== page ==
Of course, damned efficient dive-bombers can't destroy the enemy if you don't know where they are.  Forget satellites. They did not exist in the 1940s.  You intercepted radio transmissions so you could get a basic clue where they were.  From there, you "only" had tens of thousands of square miles of ocean to search. With a flight range of over 2,500 miles, these monsters would be airborne by dawn and patrolling until nightfall.  Observers with binoculars would scour the ocean looking for telltale ship wakes.  Fleet positions, speed and heading would be radioed back to the base.  In addition, this plane can land on the oceans just as easily as it can a runway. Have a downed pilot floating in a life raft? Pick 'em up and have 'em back on base in time for dinner.....

You might liken the Japanese Zero to a boxer. They are powerful and fast. They can dance around you and nail you hard when you least expect it.  Dogfights in the early days of the war between American Wildcats, the stock US dogfighter and the Zero did not end well for the Americans.  Tactics introduced a few months into the war, like the Thatch Weave, started to even the odds.  A few captured Zeros allows American engineers to see the inside the plane and analyze it for weaknesses (not unlike the Rebels and the Death Star in "Star Wars!").  In the case of the Zero, engineers discovered pilot armor and self-sealing fuel tanks did not exist.  The speed and maneuverability of the plane was directly related to the fact it was a lightweight.   If you could hit it, you would drop it.  It had a glass jaw.  Hitting it was the trick.  (I should note, too, that pilots in the Pacific learned through trial-and-error how they could defeat the Zero.  So, in a sense, the engineers with pencils and slide-rules drew the same conclusions as the "field engineers" with did bullets, oil, and blood. Both teams reached the same final conclusions simply using different information.)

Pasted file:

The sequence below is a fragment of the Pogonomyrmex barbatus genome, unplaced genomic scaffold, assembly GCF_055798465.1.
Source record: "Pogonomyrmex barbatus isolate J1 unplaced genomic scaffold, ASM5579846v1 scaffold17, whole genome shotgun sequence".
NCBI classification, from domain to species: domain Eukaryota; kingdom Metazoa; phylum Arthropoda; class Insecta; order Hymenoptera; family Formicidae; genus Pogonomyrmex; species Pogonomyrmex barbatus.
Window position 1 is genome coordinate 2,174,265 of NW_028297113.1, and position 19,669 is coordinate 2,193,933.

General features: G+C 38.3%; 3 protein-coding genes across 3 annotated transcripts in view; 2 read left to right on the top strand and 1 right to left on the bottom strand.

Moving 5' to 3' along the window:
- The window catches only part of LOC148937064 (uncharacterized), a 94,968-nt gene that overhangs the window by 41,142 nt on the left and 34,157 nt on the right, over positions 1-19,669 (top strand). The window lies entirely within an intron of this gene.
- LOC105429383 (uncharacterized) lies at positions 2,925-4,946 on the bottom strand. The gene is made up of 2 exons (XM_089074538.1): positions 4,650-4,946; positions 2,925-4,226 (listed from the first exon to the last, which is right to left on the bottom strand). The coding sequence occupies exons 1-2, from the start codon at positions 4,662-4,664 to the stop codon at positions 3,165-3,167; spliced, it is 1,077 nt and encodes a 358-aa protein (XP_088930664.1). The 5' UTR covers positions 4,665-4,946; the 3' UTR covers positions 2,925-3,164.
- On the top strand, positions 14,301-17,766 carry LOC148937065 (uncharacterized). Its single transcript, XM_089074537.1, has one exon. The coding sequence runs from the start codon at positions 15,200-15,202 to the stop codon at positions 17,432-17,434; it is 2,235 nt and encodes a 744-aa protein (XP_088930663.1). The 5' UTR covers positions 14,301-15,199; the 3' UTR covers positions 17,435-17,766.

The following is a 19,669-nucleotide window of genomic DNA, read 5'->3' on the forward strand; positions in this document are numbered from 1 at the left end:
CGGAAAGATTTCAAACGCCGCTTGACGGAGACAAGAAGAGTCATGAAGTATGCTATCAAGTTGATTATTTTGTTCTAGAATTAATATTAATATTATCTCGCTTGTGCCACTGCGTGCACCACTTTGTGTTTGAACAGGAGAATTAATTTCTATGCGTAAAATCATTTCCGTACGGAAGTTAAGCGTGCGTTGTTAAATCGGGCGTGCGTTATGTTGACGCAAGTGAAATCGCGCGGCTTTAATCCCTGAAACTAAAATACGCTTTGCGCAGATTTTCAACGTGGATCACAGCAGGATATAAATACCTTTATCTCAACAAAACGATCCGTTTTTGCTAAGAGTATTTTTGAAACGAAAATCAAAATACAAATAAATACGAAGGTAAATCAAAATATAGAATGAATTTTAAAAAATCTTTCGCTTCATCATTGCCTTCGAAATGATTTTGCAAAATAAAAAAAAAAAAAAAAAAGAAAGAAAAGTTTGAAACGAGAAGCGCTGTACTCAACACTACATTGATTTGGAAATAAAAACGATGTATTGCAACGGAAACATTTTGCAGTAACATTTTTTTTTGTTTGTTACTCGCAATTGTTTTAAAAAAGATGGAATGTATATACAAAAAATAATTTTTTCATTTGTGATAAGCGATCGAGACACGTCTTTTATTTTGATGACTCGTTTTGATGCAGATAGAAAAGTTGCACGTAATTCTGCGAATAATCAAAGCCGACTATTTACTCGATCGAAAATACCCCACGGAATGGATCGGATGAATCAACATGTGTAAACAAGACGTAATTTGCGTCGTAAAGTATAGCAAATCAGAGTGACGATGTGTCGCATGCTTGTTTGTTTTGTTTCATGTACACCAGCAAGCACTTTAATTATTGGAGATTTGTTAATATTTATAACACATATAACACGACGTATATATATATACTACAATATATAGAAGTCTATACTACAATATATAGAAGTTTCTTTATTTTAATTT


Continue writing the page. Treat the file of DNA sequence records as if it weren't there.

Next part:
While some museums have them, very few flight-capable Japanese Zeros exist today.  Seeing TWO at the airshow was simply awesome. 

The above photo is a MiG-17.  "MiG", by the way, is not a typo.  I did not intend "Mig" or "MIG".  Mikoyan-Geruvich was the designer of many Soviet-era aircraft.  Think "Grumman".  "MiG" is simply a short way of recognizing the builder in the name of the aircraft. Obviously "Mikoyan-Geruvich 17" is a bit harder to say, especially if you had too much Stoli

Any way you look at it, the MiG-17, was introduced in 1954 and became the mainstay for the Air Forces of various Communist Countries.  The plan was simply - fly up there, shoot down big slow bombers and come home.  It also worked well as a dogfighter, but only with cannons. No missiles. Nothing fancy.

Working on the idea that the plane is 37 feet long, I'm gonna guessimate that the flame is 10-12 feet long. I was declined the opportunity to roast marshmallows.

The final three pictures are the best I could really manage with the Blue Angels.  It goes without saying that these guys are really damned good.  The joint Navy/Marine Corps crew is basically there for publicity. Fancy flights and maneuvers are all about recruiting.  The 10-year old kid sees them and says "I wanna be in the Air Force when I grow up!"  Something must be working as they have been doing this since ole Chester Nimitz OKed their formation in 1946.  (I just re-read that sentence.  He approved the formation of the Blue Angels, not the formation of children. Well actually, he did approve of the formation of children. He was a father of four.)

During the Diamond Formation (the third photo), the distance from a canopy on one plane to the wingtip of the other plane is about 18 inches.  That is less than your arm's length.  They could literally roll down the window and touch the wingtip of the next plane (not that the window rolls down at all...I'm just sayin'...). I would not want to be driving on the expressway 18 inches from something, let alone be sandwiched together with other aircraft.  That is just nuts.

All in all?  A good fun day. Dad certainly had fun, too.  It was especially rewarding for him that he was able to retrieve his hat.  During lulls in the action (much more common this year than last year), he would wander over to flight line to see the planes taxi in and out.  It does not take much of a prop wash to send a ballcap flying down the runway!